• Older Than Print: At the Battle of Hastings (1066) a group of Norman soldiers, fearing that their Duke, William the Bastard (so named because he was a literal bastard) had died, began to break and run. A detachment from the Saxon shield wall ran after them and was promptly annihilated when William ripped off his helmet to show the fleeing knights he was alive, rallying them. Then the Normans decided to try a couple of fake retreats. Each time, the Saxons fell for it hook, line, and sinker, whittling away their forces bit by bit. Had the Saxons wised up and held their shield wall, William may have had to back down, and the course of English history might have been radically different.note 
  • The Battle of Minisink late in the American Revolutionary War, the only significant battle in the upper Delaware valley, was this at both the strategic and tactical level. After a raiding party led by Joseph Brant, an Iroquois whose military acumen had gotten him commissioned as an officer in the British Army, took advantage of Pulaski's move to Pennsylvania to attack now-undefended Patriot enclaves in the upper Delaware region between New York and Pennsylvania. One of those raids, on Peenpack (now Port Jervis), in early July 1779, incited a group of about 120 local militiamen, little with any actual combat experience, much less training, to gather in Goshen, the county seat, for a revenge mission.

    Their reluctant commander, Lt. Col. Benjamin Tusten, suggested the group should wait to be joined by regulars from a nearby Continental Army regiment who could be detached to join them, as he knew this ragtag band would be no match for the skilled Brant and his veterans. But they voted to march anyway, and so all they got was Col. John Hathorn, who had served under Washington earlier, and some other elements of that regiment. At the Minisink ford on the Delaware, Hathorn had the group lay an ambush for Brant's raiders, but those plans were spoiled when one of the militiamen fired early. Calling the ensuing combat a "battle" is rather generous; most of the militiamen were slaughtered and Hathorn was one of the few to make it back to Goshen. It took 40 years for the descendants of the dead to bring what bones they could find at the battlefield back and bury them under a monument on the town's green.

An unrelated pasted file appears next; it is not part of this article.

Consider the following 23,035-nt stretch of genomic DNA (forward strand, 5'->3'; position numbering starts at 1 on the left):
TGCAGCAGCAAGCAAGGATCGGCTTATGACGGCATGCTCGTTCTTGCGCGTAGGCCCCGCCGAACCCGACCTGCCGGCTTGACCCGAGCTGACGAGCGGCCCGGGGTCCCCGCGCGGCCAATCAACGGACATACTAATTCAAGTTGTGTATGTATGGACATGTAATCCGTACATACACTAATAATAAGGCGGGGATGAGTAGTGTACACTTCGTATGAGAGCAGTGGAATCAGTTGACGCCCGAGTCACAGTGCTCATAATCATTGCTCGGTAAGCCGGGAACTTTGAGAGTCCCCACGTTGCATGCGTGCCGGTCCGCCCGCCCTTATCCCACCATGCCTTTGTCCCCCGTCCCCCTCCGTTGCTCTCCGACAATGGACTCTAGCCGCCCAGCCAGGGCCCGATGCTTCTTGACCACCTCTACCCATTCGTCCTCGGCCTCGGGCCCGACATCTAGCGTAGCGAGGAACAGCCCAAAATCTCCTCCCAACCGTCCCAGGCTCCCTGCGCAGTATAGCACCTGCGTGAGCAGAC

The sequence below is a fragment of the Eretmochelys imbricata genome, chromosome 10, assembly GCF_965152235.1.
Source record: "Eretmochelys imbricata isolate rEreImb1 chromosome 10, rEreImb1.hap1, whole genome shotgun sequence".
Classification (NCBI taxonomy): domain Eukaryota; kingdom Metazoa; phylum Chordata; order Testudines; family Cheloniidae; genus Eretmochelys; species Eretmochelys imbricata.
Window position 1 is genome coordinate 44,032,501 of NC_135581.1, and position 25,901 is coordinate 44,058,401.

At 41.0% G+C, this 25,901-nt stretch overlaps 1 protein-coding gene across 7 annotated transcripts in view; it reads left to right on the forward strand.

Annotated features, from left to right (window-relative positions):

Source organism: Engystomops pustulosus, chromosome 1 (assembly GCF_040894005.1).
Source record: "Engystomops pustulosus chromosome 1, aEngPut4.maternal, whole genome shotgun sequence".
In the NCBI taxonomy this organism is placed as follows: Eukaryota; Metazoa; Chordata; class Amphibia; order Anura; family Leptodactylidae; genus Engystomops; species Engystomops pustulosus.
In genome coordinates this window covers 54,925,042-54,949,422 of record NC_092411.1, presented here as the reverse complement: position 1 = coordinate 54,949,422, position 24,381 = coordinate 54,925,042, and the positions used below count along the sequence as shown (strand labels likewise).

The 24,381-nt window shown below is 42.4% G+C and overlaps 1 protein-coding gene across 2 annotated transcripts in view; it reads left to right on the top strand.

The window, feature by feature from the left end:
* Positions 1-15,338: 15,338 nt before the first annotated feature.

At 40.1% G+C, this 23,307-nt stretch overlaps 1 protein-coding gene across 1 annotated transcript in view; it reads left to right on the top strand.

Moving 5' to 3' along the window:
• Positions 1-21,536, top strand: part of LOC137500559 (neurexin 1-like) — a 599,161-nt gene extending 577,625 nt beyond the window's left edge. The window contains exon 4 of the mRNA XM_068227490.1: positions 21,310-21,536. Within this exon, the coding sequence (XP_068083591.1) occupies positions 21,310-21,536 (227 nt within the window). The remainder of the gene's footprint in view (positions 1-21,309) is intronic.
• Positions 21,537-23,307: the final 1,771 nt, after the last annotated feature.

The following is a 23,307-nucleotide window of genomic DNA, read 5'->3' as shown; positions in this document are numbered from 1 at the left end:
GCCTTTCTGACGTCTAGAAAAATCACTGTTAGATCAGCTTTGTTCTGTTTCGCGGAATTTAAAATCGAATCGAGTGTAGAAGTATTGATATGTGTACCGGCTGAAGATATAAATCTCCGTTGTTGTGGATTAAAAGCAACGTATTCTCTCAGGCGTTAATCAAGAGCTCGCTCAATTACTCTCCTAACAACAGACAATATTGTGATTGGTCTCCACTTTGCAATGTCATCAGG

• It occasionally works the other way, too. At the Battle of Missionary Ridge, the original Union plan was to stop and regroup at the base of the ridge, but the soldiers in the front line — whether due to miscommunication, disregarding the order, tactical circumstancesnote , or simply because everyone to their left and right was doing the same — simply kept going. Considering what happened to start the second phase of Missionary Ridge in the first place, it makes the fact that it ended as a Union victory even more awesome:
    (General Phil Sheridan pulls a flask from his pocket and toasts the Confederate artillery on the ridge)
    General Phil Sheridan: Here's at you!
    (the Rebels open fire on Sheridan and his staff, but only manage to shower them with dirt and make Sheridan furious)
    • Encouraged by Sheridan's shouting, his soldiers charge up the hill towards the Confederate guns, shouting "Chickamauga!", in the words of Ambrose Bierce, "as though the name itself were a weapon"note . This reckless advance worries the commanding Union general, Ulysses S. Grant:
    General U.S. Grant: Who ordered those men up the hill?!
    One of Grant's Aides: No one. They started up without orders. When those fellows get started, all Hell can't stop them!
  • Another highly famous incident in the American Civil War was at Gettysburg. General Dan Sickles, notorious Jerkass extraordinaire, completely ignored orders on the second day given by General Meade, and moved his entire corps forward out of a fortified position to engage the enemy. His entire corp was virtually destroyed in the ensuing battle… but he may have inadvertently saved the entire battle for the Union—General Longstreet was marching his soldiers for a coordinated attack on the Union left while Ewell attacked the Union right, and Sickles' sudden movement spooked Longstreet, causing him to counter-march via a different route under heavier cover, wasting several hours in the process and allowing Union forces to move quickly to counter both attacks.